“Yes, I suppose that is the case with most names,” George said. “We become quite used to them before we think about what they mean, or where they come from. Now, my name came from my grandfather on my father’s side. My father’s name, on the other hand, was Victor. I never asked my father why he named me George, after his father. Looking back on it now, I should have asked him. But there probably wasn’t any reason. Names are picked out of thin air, I think.”

“I agree,” Romy said. “Life consists of a series of inexplicable, unrelated incidents.”

“I think you’re right,” George said. “Even though everything seems to follow some logical progression at the time, in retrospect we begin to understand how unrelated the events that make up our lives really are. A series of coincidences. What brings you out so early on a Sunday morning?”

“Nothing really,” Romy said, offering the pack of cigarettes to George.

“Oh, no thank you,” George said, patting Romy’s knee. “It’s a pleasure I had to give up a long, long time ago.” Romy lit a cigarette and blew the smoke into the air away from George.

“I hope you don’t mind if I smoke,” Romy said.

“Oh, no, not at all,” George said. “I can still enjoy the aroma.” Romy pulled the flask from the inside pocket of his overcoat and offered it to George.

“Now that is a pleasure I haven’t given up altogether,” George said, taking the flask from Romy. He unscrewed the cap and took a long drink of the whiskey that warmed his chest and then his belly. “Ah, that’s good. When my wife was alive, she frowned on my drinking, but I was able to sneak in a drink now and then.” George smiled at the memory of his wife. “I’ve always believed that a touch of whiskey now and then was good for the heart.” He handed the flask back to Romy.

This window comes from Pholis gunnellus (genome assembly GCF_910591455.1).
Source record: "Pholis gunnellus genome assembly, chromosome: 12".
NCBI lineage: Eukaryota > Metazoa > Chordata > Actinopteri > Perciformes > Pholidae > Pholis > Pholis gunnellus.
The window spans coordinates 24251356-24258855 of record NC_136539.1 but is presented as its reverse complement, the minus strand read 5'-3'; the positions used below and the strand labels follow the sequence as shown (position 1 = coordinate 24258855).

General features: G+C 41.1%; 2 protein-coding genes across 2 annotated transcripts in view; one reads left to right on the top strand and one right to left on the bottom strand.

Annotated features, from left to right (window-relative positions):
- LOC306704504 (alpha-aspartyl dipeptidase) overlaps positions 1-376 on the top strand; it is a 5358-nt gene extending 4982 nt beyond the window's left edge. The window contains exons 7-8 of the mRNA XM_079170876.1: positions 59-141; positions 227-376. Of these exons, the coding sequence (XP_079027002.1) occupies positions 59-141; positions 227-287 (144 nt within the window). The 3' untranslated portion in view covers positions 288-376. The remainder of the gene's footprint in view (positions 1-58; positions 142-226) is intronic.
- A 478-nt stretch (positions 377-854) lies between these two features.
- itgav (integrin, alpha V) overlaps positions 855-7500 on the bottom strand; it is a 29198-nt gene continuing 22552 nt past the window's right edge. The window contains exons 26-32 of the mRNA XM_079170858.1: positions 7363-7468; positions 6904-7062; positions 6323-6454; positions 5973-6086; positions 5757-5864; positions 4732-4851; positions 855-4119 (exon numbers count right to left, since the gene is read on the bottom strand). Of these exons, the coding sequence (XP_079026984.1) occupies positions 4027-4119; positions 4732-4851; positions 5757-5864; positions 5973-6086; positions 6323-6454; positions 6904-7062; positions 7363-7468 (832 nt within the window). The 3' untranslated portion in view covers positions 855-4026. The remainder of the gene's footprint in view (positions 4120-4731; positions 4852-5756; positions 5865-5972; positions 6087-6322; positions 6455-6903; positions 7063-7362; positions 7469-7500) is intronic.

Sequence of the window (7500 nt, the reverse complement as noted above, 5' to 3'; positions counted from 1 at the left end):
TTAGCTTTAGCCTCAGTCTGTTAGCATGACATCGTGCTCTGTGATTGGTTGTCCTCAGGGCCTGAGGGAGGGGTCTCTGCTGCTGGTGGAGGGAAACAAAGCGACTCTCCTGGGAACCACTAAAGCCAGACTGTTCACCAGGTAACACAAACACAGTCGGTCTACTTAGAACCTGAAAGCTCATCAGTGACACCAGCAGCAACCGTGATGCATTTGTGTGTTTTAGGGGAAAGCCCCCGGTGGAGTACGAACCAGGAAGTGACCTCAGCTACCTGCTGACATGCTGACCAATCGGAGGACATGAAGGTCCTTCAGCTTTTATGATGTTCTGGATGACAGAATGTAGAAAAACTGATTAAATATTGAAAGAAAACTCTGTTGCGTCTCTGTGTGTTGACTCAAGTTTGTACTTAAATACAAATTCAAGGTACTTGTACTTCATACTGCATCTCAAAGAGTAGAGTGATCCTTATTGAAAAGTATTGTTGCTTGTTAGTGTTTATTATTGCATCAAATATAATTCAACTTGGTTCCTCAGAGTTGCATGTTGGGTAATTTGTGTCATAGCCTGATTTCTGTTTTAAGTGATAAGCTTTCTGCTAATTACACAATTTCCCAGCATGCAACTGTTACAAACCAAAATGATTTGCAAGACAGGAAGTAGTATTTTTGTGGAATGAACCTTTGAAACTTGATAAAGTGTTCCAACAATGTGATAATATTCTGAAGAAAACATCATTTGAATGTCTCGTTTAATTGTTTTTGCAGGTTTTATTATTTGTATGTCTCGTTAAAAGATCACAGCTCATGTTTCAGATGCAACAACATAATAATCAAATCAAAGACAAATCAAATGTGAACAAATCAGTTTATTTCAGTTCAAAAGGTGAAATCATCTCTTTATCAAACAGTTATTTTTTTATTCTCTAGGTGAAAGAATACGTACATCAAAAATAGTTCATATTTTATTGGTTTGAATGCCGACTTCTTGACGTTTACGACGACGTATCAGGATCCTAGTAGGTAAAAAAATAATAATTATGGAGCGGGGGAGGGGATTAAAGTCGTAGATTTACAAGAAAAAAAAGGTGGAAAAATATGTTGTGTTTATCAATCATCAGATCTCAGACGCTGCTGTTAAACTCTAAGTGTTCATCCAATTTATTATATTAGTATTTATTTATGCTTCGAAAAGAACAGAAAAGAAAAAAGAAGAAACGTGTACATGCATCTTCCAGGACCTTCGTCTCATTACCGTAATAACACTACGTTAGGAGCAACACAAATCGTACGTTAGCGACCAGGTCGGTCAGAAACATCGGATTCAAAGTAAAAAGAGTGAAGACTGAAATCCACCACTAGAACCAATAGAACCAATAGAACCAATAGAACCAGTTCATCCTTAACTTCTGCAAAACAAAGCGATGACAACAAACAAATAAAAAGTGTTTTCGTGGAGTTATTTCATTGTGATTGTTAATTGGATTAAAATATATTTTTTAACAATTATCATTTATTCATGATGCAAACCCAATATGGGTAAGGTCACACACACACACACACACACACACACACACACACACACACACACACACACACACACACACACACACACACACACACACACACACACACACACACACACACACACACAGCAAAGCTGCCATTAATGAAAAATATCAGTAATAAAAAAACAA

“Well, I’m no doctor, but I know that it certainly hasn’t hurt my heart,” Romy said, tipping the flask toward George before taking a long pull of the whiskey. “In fact, my heart has been so ripped and torn by the women in my life that whiskey has been my only salvation. You know, George, I have come to realize that love is a dying thing, and it’ll kill you quicker than anything else. But I thought you said that you were just telling your wife how beautiful the day was?”

“Oh, it’s just a thing with me, even though she’s no longer with me, I talk to her every day,” George said, refusing the flask that Romy offered. “I was in love with my wife for sixty-three years; I’m still in love with her, and there isn’t an hour in the day when I don’t think about her. I can’t imagine my life without her. We came here often, this was one of our favorite places.”

“I’m sorry to hear she’s gone,” Romy said. He took another long pull from the flask.

“She died a year ago – on Thanksgiving,” George said. “I held her hand right up until the final moment. She held on as long as she could. Her forehead was still warm when I kissed her and told her goodbye for the last time. I take that back, it wasn’t the last time; I kissed her forehead in the funeral home before she was cremated, but that time it was cold, and I knew then she really was gone. I held onto the memory of that last kiss in the hospital for a long time. Even now, when I think about her, I think about the hospital, after she’d lapsed into a coma from the heart attack. She didn’t suffer, they told me. But she was already gone; the light had gone out of her eyes; she had such a brightness in her eyes before, the deepest, bluest eyes I’ve ever seen. When I looked into her eyes, I knew she wasn’t there anymore. Still, it was hard to choose to take her off the respirator. But she needed to go. She wouldn’t have wanted to live like that.” Romy looked over at George, who seemed to have drifted off.